We're adding something that many of you have asked for--the ability to control who sees each individual piece of content you create or upload. In addition, we'll also be fulfilling a request made by many of you to make the privacy settings page simpler by combining some settings. If you want to read more about this, we began discussing this plan back in July .

What he means: "It's taken a while to get this out of the gates. But you'll dig it. When we launched privacy controls that let you see who sees what on your profile, a lot of you already had big friends lists (because you are totally addicted to my brilliant creation). So we're making it all less messy. And now you'll also be able to be more specific about controls on content, like letting your mom have access to the 'note' where you talk about how much you love her chocolate chip cookies but not the one where you ask for all your friends' phone numbers because you got crunked and dropped your iPhone in the toilet.

More importantly, this means that I can hand-pick which of you get to see each video of my white fluffy cat that I upload. Wait till you see the one where he chases a laser pointer! YouTube would die for it!"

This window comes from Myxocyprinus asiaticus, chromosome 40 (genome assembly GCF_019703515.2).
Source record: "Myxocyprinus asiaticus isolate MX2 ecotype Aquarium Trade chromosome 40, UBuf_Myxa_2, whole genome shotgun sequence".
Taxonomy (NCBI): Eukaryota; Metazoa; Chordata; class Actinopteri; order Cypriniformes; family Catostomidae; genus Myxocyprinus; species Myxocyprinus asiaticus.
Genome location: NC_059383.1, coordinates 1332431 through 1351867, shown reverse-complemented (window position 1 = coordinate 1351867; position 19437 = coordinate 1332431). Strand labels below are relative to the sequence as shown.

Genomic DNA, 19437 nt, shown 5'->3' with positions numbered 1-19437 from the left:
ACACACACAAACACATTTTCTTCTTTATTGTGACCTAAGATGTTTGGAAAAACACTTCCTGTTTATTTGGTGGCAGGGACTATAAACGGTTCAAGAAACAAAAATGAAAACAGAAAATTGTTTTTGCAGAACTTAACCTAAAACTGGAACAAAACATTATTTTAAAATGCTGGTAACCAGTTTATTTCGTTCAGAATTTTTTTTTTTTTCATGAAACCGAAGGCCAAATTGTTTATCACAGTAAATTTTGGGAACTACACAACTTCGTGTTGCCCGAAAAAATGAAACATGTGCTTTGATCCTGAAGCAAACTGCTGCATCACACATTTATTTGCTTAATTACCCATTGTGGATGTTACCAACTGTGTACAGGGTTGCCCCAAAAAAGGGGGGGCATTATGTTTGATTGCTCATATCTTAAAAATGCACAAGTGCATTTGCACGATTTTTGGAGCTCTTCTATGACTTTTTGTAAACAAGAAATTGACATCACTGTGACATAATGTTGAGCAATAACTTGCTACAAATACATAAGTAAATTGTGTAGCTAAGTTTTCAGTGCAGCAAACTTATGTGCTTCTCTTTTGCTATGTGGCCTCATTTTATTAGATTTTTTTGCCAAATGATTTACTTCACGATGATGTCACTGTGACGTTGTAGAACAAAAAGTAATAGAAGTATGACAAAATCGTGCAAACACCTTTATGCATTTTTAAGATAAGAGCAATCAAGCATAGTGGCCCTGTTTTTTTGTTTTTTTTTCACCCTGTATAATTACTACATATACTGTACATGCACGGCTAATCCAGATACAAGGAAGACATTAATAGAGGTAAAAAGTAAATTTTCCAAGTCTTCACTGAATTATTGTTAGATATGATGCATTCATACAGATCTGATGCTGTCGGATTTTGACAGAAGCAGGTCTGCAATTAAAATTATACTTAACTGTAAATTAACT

Since this update will remove regional networks and create some new settings, in the next couple of weeks we'll ask you to review and update your privacy settings. You'll see a message that will explain the changes and take you to a page where you can update your settings. When you're finished, we'll show you a confirmation page so you can make sure you chose the right settings for you. As always, once you're done you'll still be able to change your settings whenever you want.

What he means: "We know the indoctrination process can take some time. So we'll be patient with you, minions."